The deep backstory behind some of what is going on here, and not really worth diving into on an HR blog, is the macro battle being waged for user time and attention, and the corresponding advertising dollars that follow, between Apple, Google, Facebook and if you wanted to be generous, probably Twitter and LinkedIn too. The iOS 9 updated placed a non-deletable 'Apple News' app on your iPhone, Facebook wants every important publisher to publish direct to Facebook, and LinkedIn and its Pulse app want to be the sole source for your news as well.

    Some of these companies, (Facebook and Apple for sure), want to control and segregate user's interactions with the internet into their own platforms, devices, and/or apps - formats where they can define the rules of engagement and protect their advertisers ads from being blocked. Others like Google, want to continue to drive traffic to sites (again, especially on mobile), that don't attempt to drive users to download individual publisher apps as opposed to using the mobile web.

    It is still really hard to know how these trends are going to play out, how we find and consumer information might change, and how the revenue models will adapt. But ads are like water - they will continue to push and flow into whatever openings they can find to get in front of our eyeballs on on our mobile phone screens.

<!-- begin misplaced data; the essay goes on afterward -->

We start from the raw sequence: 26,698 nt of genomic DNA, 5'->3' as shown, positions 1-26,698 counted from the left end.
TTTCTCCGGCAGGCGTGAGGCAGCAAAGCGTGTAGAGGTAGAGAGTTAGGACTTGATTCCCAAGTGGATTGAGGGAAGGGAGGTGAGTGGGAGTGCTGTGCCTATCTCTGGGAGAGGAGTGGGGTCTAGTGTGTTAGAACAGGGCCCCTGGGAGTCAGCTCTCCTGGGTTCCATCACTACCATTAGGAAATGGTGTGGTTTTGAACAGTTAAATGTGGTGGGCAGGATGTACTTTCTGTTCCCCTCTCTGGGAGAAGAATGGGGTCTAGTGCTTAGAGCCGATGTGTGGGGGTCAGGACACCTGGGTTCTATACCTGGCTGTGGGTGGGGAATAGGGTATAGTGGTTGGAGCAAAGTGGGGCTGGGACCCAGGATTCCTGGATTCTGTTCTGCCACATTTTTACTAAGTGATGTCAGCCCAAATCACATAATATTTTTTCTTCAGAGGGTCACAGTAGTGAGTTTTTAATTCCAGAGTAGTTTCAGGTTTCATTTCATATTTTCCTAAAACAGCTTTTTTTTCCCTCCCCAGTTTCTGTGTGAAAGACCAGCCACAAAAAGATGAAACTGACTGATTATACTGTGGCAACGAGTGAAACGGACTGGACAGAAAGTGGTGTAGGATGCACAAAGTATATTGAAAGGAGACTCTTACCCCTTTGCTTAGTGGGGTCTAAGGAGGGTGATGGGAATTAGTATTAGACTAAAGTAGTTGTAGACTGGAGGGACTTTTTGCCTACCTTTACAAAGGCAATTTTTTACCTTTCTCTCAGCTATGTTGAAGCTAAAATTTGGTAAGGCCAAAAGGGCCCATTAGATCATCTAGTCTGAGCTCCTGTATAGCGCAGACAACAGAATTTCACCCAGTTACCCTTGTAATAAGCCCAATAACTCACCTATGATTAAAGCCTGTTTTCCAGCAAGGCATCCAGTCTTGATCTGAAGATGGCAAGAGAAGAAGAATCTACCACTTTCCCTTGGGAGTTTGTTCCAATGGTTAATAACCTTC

But to tie this back, if I can, to the HR/Talent/workplace space, I think the potential for the reduction of independent voices in our space is the real threat and the thing to worry about longer term. If indeed the rise of Ad blocking, combined with the ubiquity, wealth, reach, and influence of the world's largest tech companies drive us to an environment where fewer, siloed, and single-entity controlled sources of information dominate the conversation, then that can't be good for the generation, discussion, and spread of new ideas.

    This, to me, is worth paying attention to in the next couple of years. Sure, web pages free of ads do look better, load faster, and are less frustrating.

    But if the tradeoff is a world where all of the news (or at least most of it), gets filtered, approved, and distributed via Apple, Google, and Facebook can't promise to be a less frustrating one either.

    Have a great week!                         

    Saturday
    Feb142015